Resources - Research Reports

Research Reports are indepth, often quantitative reports around our various programme areas.

Reporting Elections: A Good Story to Tell?

Media Monitoring Africa has just released their interim report on the media’s coverage of the 2014 South African elections.

Empowering Children, Empowering Media

Media Monitoring Africa’s children’s programme aims to improve the portrayal and active participation of children in the news.

In striving to attain this goal, MMA has done a lot of work around children’s rights and the media.

For a sneak preview of MMA’s work in the past three years, check our cool Interactive tool

Power, Patriarchy and Gender Discrimination in Zimbabwean Newsrooms

Gender discrimination, in its various debilitating forms, is known to occur in almost every professional setting.For this reason, Media Monitoring Africa and local media partners in Zimbabwe investigated the nature of gender discrimination in Zimbabwean newsrooms.

The SABC: What’s on TV and How Healthy Is It?

Media Monitoring Africa (MMA) has released its latest research report into the SABC programming titled “The SABC: What’s on TV and How Healthy Is It?”. The report examined the quality of the SABC television programming, and is a follow up to the August 2013 release of the report titled “What’s on the Menu? Understanding the Diet of Programming for Citizens”, which examined the diversity of programming on all SABC television platforms.

Children in the News: Seen but still not heard

Media Monitoring Africa’s latest research into South African and Zambian media shows that coverage of children in the news has increased over the years. However, there are still on-going challenges in terms of how children are covered. For example, the media in both countries still do not give children a voice.

What’s on the Menu? Understanding the Diet of Programming for Citizens

Media Monitoring Africa examined the SABC television programming more like a menu,  to see not only what is on, but also to look at the variety and diversity of programming available

MMA TV Diet

Media Monitoring Africa is excited to announce the launch of the TV Diet!

Promoting Children’s Rights: Coverage of Children in South African and Zambian Media

Media Monitoring Africa’s research report on media’s coverage of children’s rights in South Africa and Zambia concludes that despite the challenges the media face when reporting on children, media should be commended for largely protecting children’s rights in their reportage, but can still do more.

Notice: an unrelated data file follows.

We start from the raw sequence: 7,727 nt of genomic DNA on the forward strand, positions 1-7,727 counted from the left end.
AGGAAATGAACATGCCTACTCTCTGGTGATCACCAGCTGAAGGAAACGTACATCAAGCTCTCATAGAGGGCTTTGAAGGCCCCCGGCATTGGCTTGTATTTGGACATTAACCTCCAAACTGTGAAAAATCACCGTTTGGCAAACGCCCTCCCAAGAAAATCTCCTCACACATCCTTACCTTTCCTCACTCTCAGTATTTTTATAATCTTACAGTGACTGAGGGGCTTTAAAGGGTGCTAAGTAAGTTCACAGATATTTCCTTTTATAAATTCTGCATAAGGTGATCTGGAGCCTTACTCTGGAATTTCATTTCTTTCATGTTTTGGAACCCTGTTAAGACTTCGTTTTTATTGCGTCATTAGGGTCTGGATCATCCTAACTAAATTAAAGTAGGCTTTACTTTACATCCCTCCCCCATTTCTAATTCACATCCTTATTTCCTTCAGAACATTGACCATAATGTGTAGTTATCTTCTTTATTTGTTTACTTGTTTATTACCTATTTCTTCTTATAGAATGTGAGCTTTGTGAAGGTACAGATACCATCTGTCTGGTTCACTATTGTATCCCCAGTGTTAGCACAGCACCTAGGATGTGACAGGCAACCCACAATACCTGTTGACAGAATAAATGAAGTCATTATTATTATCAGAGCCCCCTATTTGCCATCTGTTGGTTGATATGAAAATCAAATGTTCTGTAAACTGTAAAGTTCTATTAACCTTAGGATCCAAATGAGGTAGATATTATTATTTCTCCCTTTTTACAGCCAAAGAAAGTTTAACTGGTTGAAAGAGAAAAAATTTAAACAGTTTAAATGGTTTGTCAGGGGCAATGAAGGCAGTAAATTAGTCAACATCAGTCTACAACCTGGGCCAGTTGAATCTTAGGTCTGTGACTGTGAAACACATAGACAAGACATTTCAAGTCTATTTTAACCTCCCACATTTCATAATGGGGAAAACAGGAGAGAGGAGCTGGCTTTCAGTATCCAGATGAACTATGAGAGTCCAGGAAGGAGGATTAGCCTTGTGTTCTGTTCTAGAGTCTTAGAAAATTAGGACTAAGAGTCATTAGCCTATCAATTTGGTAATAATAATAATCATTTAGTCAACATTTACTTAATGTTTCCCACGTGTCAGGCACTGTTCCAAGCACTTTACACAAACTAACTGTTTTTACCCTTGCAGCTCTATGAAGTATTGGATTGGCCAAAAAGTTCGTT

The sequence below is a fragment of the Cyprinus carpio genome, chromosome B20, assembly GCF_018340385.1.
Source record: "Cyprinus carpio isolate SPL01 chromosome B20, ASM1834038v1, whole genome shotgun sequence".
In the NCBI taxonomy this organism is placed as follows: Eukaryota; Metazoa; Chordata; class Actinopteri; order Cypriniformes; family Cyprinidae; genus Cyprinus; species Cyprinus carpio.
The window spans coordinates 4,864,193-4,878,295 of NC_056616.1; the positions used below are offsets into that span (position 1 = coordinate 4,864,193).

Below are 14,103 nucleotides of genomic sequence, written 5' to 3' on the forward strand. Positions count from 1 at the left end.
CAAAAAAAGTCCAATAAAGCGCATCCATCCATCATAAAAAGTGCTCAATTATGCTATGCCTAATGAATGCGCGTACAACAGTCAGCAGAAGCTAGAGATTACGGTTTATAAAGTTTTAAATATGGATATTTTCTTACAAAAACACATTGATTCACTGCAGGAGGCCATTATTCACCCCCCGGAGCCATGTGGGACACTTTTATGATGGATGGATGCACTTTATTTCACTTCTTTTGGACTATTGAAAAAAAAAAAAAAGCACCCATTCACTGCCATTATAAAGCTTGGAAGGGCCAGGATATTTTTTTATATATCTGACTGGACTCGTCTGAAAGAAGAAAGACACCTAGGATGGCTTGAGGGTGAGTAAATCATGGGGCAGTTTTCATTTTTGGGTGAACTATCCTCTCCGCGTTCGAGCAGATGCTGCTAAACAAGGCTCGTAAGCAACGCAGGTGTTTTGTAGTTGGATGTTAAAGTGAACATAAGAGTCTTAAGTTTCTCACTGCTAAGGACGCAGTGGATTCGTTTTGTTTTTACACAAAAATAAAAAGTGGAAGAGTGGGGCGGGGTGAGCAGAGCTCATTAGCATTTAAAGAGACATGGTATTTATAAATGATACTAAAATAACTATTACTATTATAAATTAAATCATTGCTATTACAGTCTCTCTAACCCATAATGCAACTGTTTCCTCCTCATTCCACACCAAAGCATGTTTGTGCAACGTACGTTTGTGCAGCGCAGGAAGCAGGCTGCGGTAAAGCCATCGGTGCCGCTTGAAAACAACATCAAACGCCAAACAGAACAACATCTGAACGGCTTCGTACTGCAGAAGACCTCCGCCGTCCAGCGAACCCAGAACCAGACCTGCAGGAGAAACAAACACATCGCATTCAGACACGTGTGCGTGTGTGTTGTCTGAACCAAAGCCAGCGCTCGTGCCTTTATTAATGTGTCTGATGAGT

To see what else the research found, view our cool interactive feature HERE.

Citizen’s Agenda Flushed Away: Uncovering Media on Municipal Elections

The 2011 Municipal elections were dominated by coverage surrounding a crucial issue of service delivery, in particular, provision of sewerage and sanitation. Unfortunately the discussions were dominated not by the citizens affected and policy issues of parties involved but rather the politicians. This report explores various aspects of media coverage from fairness, party and topic coverage to who spoke and where stories originated. In doing so it provides a wealth of information as to not only how elections were covered but how we can build on strengths and address weaknesses. The role of the media in an election period is too important to not be continually analysed with a view to ensuring citizens are able to make informed choices. The report should stimulate debate, discussion and encourage change, if it does we will have done our previous reports justice and, hopefully, made a contribution to the deepening of democracy.

Lack of Diversity (Repeat): Analysis of SABC News and Programming

Media Monitoring Africa (MMA) with the support of the Open Society Foundation (OSF) monitored and assessed the quality of SABC news content as well as carried out a schedule analysis to assess diversity. The research report, titled “Lack of Diversity (Repeat): Analysis of SABC News and Programming”, assesses the quality and diversity of all SABC programming and news content across different mediums. The research found, among others, that there is a high level repeats of recently aired programmes, SABC 1 uses 28 percent of its broadcasting time for repeats, SABC 2 utilises 21 percent of its time, while SABC 3 allocates 15 per cent of its broadcasting time to repeats.

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